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Re: Punning, typed vocabulary, and handling RDF graphs (and ISSUE-65)

From: Bijan Parsia <bparsia@cs.man.ac.uk>
Date: Thu, 10 Jan 2008 01:25:14 +0000
Message-Id: <CBA3998D-52C3-4B80-9777-4846DBA5DE1B@cs.man.ac.uk>
Cc: "Web Ontology Language ((OWL)) Working Group WG" <public-owl-wg@w3.org>
To: Jim Hendler <hendler@cs.rpi.edu>

On 10 Jan 2008, at 00:59, Jim Hendler wrote:

> Bijan - just a quick response with a half-baked thought, but I  
> don't have time to bake it and don't want to lose it.
>
> If I type the equation
>  X = a - b x c
> it would be ambiguous, except that math comes with a set of  
> precedence rules, so the multiply comes before the subtract --  
> thmath has survived for a pretty long time using this idea and I  
> haven't seen a lot of complaints about lack of interoperability  
> between calculators

First, it *can* be ambiguous...try typing that in order into the  
dashboard widget calculator :)

However, that's not the issue. What are the *types* of the variables?  
(or the coefficents even)? Are the integers? rationals? algebraic  
reals? reals? algebraic numbers? complex numbers? Doubles?

Consider the following equation:

(1)	x*x = 2

is this:
(2)	x^^xsd:integer * x^^xsd:integer = 2^^xsd:integer?

If so, then it is *unsatisfable*, i.e., has *no answer*. Same for  
rational. (there is an real, irrational answer, of course). But note

What if it *approximated* the answer into the integers? What would be  
a good approximation? 1? (but then we'd have 1= 2) 2? then we'd have  
4=2. Rounding errors suck.

So you say, "always coerce to the reals!" That might sorta work,  
except that the *explicitly* typed:
(3)	x^^xsd:integer * x^^xsd:integer = 4^^xsd:integer

Is well behaved. How do I know that I should coerce x * x = 4 to (3)  
but (1) to (2)? It doesn't seem statically determinable. And absent  
user input, I don't know whether they *meant* (2).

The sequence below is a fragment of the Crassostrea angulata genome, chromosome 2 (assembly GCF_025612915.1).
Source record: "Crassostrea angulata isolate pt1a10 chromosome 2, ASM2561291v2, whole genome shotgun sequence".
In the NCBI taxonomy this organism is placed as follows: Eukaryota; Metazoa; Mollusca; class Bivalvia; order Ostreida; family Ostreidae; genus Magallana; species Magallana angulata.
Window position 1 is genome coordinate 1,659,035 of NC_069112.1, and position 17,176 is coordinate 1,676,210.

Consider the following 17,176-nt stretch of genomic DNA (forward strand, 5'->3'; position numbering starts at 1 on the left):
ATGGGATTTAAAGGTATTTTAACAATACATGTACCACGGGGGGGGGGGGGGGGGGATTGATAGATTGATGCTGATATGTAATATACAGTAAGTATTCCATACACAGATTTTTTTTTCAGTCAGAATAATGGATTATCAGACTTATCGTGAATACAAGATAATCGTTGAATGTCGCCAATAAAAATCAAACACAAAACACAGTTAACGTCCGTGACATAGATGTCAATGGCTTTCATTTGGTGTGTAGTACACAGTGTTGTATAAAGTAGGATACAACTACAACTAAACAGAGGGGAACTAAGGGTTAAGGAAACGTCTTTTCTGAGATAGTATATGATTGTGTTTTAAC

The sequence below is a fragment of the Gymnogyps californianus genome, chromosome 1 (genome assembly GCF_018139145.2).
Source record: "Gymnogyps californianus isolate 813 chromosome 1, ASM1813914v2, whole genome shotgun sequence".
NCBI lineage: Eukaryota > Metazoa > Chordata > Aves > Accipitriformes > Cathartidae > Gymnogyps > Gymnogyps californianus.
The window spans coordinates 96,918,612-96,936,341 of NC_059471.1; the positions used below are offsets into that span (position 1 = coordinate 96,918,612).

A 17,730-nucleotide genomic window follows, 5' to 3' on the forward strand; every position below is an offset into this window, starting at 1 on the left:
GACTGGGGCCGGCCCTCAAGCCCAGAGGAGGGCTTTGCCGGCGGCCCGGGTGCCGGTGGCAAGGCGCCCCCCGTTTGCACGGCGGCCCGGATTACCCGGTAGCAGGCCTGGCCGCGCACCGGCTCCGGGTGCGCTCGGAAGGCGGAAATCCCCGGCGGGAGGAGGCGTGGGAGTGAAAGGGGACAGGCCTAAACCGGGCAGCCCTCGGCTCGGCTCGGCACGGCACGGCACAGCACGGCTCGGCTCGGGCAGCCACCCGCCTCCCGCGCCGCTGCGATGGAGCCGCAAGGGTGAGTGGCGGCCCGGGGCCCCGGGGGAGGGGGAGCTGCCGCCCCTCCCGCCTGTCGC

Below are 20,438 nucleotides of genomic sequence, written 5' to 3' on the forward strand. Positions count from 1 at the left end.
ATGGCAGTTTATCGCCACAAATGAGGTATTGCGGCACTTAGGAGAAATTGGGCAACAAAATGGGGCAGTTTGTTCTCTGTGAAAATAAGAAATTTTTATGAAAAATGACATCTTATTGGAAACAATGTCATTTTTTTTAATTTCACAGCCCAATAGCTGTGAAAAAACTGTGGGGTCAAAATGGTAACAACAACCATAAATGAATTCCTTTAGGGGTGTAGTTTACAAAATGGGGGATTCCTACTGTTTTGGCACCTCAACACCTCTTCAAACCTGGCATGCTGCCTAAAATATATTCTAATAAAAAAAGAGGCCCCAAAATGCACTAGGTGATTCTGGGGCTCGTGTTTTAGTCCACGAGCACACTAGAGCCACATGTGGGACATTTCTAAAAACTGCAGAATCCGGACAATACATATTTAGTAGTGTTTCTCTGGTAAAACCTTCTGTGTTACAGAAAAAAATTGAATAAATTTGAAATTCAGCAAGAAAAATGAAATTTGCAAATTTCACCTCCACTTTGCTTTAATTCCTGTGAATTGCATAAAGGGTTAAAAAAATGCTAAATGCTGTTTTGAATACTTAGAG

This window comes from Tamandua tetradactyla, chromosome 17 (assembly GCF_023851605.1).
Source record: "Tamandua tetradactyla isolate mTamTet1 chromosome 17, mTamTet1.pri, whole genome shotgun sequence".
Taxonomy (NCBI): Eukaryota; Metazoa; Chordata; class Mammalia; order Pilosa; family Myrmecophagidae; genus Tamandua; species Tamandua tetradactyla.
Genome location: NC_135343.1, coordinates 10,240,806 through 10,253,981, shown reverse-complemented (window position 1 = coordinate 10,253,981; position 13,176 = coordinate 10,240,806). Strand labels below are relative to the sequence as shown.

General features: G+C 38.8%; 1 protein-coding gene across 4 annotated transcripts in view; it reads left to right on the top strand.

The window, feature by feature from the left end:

But in this case I have a syntax for the untyped *and* the typed  
version. The problem with ISSUE-65 is that we *need* extra vocabulary  
(or my syntax trick) in order to be able to overide the default  
coercion.

> I am wondering if there is not something similar we could do (maybe  
> as part of Alan's document on how DL processors should handle non- 
> DL inputs).  If we got things mostly right, I suspect we could make  
> it so DL reasoners would generate a "warning" but still produce an  
> answer (and all produce the same answer) without making these  
> declarations mandatory  (i.e. in math I can break the precendence  
> by inserting an override like X = (a - b) x c )
>
> so the typing vocabulary would enter the language for when it was  
> needed, but most naturally occuring RDF graphs would not cause the  
> problem, and there would be a standard way to solve things

Ah, yes. This is my thought too. But that means we should resolve  
ISSUE-65 in favor of the extra vocabulary. I guess I should have read  
all the way through before replying :)

Oops, no it doesn't. If my alternative serialization works, then we  
don't even need the extra vocab at the cost of uglier to write. Meh.

> I know it would take some work to work this out, but might be worth  
> doing as it would meet a need that, strangely, you and I both agree  
> on, which is, as you say, to handle more RDF graph

This has been a strong, explicit motivation in OWL 1.1 from the first  
OWLED. We phrased it as "closing the gap between OWL DL and OWL Full"  
but I realize now that I don't care about that per se. I care more  
about "sensible" *interoperable* handling of RDF graphs people are  
likely to write down. This is why punning, in principle, even though  
it misses some OWL Full entailments, is a good move even if it breaks  
"the alignment". It gives us a principled, coherent way of handling  
more RDF graphs that people are likely to write in likely-to-be- 
implemented systems. I don't really see the point of preserving  
compatibility if it is very unlikely to be implemented, or will only  
be implemented on systems handling very inexpressive fragments of OWL  
(because then we'll lose interoperability between those systems and  
systems striving to be more complete).

Cheers,
Bijan.
Received on Thursday, 10 January 2008 01:23:20 GMT

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